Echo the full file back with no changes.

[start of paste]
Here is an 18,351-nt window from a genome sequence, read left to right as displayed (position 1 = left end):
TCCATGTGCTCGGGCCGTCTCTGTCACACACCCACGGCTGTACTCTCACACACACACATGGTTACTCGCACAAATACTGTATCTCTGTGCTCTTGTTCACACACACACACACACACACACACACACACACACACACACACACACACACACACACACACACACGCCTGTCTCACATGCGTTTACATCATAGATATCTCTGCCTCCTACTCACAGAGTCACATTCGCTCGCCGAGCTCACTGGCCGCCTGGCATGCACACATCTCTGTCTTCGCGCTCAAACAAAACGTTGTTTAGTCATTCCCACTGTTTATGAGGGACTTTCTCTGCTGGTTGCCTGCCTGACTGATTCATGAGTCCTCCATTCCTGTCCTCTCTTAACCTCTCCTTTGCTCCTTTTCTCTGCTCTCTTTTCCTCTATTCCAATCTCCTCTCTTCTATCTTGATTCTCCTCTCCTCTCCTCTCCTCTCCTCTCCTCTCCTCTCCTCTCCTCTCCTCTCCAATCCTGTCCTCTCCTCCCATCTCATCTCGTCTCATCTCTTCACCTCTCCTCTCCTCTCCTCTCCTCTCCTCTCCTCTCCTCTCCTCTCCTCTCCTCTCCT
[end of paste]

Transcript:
Here is an 18,351-nt window from a genome sequence, read left to right as displayed (position 1 = left end):
TCCATGTGCTCGGGCCGTCTCTGTCACACACCCACGGCTGTACTCTCACACACACACATGGTTACTCGCACAAATACTGTATCTCTGTGCTCTTGTTCACACACACACACACACACACACACACACACACACACACACACACACACACACACACACACACACGCCTGTCTCACATGCGTTTACATCATAGATATCTCTGCCTCCTACTCACAGAGTCACATTCGCTCGCCGAGCTCACTGGCCGCCTGGCATGCACACATCTCTGTCTTCGCGCTCAAACAAAACGTTGTTTAGTCATTCCCACTGTTTATGAGGGACTTTCTCTGCTGGTTGCCTGCCTGACTGATTCATGAGTCCTCCATTCCTGTCCTCTCTTAACCTCTCCTTTGCTCCTTTTCTCTGCTCTCTTTTCCTCTATTCCAATCTCCTCTCTTCTATCTTGATTCTCCTCTCCTCTCCTCTCCTCTCCTCTCCTCTCCTCTCCTCTCCTCTCCTCTCCAATCCTGTCCTCTCCTCCCATCTCATCTCGTCTCATCTCTTCACCTCTCCTCTCCTCTCCTCTCCTCTCCTCTCCTCTCCTCTCCTCTCCTCTCCTCTCCT